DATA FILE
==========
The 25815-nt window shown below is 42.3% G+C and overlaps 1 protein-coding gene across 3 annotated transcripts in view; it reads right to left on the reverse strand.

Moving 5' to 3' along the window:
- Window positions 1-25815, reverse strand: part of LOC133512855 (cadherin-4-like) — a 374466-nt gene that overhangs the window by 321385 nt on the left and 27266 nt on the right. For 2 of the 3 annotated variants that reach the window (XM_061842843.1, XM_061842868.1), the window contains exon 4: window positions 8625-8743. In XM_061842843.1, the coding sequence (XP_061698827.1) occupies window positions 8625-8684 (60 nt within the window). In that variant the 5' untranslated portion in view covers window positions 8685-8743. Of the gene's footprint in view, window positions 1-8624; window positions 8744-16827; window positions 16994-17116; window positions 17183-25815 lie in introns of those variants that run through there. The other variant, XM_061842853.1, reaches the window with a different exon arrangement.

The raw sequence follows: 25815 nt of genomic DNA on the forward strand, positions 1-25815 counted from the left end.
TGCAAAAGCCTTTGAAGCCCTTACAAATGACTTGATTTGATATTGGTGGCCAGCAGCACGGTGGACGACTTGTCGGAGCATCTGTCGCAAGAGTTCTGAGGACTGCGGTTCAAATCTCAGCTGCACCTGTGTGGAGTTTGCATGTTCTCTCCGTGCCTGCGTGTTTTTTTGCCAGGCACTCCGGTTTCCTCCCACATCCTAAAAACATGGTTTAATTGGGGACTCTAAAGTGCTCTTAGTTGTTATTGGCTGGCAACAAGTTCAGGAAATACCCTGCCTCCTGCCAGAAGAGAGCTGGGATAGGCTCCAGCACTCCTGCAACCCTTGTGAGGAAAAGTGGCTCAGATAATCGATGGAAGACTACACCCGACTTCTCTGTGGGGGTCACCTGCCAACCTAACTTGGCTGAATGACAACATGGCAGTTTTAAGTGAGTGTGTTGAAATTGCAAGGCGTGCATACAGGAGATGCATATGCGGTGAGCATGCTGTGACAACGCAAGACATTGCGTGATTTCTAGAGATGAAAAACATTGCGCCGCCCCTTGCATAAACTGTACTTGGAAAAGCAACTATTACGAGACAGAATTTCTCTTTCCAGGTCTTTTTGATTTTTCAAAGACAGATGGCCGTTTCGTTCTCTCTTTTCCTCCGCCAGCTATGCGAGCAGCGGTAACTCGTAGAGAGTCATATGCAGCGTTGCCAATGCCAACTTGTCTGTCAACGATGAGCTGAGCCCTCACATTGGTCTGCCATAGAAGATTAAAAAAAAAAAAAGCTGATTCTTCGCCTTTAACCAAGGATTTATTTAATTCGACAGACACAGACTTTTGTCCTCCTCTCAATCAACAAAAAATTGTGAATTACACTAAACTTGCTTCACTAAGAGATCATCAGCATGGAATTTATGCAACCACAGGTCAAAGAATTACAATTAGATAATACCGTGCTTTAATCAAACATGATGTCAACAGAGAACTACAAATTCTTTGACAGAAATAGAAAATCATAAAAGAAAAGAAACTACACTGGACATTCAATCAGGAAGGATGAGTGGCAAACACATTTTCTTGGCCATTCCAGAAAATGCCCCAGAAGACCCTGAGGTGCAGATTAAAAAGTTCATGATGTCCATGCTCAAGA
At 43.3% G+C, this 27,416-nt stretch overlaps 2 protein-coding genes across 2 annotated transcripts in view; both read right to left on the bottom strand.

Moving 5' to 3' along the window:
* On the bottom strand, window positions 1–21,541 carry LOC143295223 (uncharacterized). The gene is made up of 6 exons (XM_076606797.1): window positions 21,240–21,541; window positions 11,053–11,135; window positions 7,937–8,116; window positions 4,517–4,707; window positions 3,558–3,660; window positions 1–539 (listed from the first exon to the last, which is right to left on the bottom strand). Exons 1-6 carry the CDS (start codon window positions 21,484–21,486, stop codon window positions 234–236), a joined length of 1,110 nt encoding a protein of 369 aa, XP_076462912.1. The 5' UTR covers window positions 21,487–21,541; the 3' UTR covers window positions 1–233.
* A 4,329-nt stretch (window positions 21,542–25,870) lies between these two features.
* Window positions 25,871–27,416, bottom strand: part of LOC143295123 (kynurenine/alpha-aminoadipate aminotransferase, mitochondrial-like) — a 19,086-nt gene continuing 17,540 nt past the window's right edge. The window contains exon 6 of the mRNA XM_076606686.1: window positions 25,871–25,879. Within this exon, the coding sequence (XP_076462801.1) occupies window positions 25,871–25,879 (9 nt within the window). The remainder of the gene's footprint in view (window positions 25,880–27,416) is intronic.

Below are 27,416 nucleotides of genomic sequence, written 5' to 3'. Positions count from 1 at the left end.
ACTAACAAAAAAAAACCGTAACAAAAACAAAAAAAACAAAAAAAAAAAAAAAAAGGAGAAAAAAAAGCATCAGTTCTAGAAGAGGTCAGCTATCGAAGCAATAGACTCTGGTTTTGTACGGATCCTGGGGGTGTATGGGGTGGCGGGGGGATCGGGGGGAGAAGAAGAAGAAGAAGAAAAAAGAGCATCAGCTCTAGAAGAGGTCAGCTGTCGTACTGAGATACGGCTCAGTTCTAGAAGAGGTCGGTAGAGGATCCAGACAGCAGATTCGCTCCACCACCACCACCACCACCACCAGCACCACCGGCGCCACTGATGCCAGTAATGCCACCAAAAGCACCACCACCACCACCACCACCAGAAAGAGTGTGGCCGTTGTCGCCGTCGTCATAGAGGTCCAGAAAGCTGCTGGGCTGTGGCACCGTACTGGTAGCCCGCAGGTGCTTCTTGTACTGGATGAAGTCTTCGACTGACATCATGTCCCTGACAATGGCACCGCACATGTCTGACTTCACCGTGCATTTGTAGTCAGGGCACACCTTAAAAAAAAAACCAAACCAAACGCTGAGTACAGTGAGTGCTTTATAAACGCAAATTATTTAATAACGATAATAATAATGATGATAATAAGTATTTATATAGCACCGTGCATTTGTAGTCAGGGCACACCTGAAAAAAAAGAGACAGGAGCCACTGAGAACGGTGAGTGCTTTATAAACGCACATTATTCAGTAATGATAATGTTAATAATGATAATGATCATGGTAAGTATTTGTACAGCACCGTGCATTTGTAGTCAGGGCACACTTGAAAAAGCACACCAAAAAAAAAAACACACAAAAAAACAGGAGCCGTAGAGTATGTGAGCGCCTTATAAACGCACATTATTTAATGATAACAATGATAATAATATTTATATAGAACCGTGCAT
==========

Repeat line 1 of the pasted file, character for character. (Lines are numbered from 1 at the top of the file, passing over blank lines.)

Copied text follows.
The 25815-nt window shown below is 42.3% G+C and overlaps 1 protein-coding gene across 3 annotated transcripts in view; it reads right to left on the reverse strand.